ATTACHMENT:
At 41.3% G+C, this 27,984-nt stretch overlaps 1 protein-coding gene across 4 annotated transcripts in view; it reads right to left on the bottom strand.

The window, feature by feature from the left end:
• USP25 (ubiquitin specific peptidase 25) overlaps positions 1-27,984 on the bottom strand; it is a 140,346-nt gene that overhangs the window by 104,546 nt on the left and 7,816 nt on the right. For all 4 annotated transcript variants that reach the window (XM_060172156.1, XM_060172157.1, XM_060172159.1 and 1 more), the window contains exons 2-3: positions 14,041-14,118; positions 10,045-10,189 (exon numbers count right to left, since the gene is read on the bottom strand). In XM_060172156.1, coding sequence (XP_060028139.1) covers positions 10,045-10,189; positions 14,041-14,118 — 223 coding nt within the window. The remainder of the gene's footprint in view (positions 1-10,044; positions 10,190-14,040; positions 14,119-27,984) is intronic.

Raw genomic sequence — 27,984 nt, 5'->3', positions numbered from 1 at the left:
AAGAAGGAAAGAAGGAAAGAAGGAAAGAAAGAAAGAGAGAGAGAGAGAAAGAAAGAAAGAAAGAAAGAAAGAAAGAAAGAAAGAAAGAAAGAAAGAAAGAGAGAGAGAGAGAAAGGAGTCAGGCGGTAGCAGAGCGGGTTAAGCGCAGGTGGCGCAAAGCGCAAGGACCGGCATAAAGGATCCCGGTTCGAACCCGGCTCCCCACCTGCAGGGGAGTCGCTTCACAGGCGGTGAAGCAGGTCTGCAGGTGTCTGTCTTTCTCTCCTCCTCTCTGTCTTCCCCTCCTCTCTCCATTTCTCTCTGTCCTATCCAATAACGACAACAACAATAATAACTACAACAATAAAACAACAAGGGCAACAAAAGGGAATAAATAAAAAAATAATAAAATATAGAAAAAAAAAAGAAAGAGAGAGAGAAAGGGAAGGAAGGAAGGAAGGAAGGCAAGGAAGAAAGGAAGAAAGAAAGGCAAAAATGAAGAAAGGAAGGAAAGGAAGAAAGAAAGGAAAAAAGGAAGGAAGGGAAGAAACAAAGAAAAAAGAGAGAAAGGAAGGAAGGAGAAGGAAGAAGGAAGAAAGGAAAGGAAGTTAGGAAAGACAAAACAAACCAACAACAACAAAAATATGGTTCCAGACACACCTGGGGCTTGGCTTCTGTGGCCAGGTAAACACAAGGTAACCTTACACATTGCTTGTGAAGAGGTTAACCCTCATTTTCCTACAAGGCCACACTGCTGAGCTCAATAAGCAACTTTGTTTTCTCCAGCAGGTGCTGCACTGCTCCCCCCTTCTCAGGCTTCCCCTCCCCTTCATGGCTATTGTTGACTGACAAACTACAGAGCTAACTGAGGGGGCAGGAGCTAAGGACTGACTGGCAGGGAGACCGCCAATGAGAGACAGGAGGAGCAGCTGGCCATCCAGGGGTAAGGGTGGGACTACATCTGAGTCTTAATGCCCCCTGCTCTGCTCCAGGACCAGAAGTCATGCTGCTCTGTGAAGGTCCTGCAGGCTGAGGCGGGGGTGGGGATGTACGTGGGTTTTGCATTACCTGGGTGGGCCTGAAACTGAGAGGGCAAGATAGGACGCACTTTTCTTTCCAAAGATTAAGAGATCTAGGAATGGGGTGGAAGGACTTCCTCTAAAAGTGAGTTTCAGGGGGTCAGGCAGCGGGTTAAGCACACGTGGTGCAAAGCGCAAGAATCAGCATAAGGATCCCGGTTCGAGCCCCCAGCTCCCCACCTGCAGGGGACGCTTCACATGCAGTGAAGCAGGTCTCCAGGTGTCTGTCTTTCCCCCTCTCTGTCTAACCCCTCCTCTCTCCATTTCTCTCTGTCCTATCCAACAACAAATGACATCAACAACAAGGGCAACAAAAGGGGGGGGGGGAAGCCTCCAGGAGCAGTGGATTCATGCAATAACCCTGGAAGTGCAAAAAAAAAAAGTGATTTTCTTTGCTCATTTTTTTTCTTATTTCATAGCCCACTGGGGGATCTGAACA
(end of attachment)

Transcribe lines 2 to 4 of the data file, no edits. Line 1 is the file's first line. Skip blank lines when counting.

The window, feature by feature from the left end:
• USP25 (ubiquitin specific peptidase 25) overlaps positions 1-27,984 on the bottom strand; it is a 140,346-nt gene that overhangs the window by 104,546 nt on the left and 7,816 nt on the right. For all 4 annotated transcript variants that reach the window (XM_060172156.1, XM_060172157.1, XM_060172159.1 and 1 more), the window contains exons 2-3: positions 14,041-14,118; positions 10,045-10,189 (exon numbers count right to left, since the gene is read on the bottom strand). In XM_060172156.1, coding sequence (XP_060028139.1) covers positions 10,045-10,189; positions 14,041-14,118 — 223 coding nt within the window. The remainder of the gene's footprint in view (positions 1-10,044; positions 10,190-14,040; positions 14,119-27,984) is intronic.

Raw genomic sequence — 27,984 nt, 5'->3', positions numbered from 1 at the left: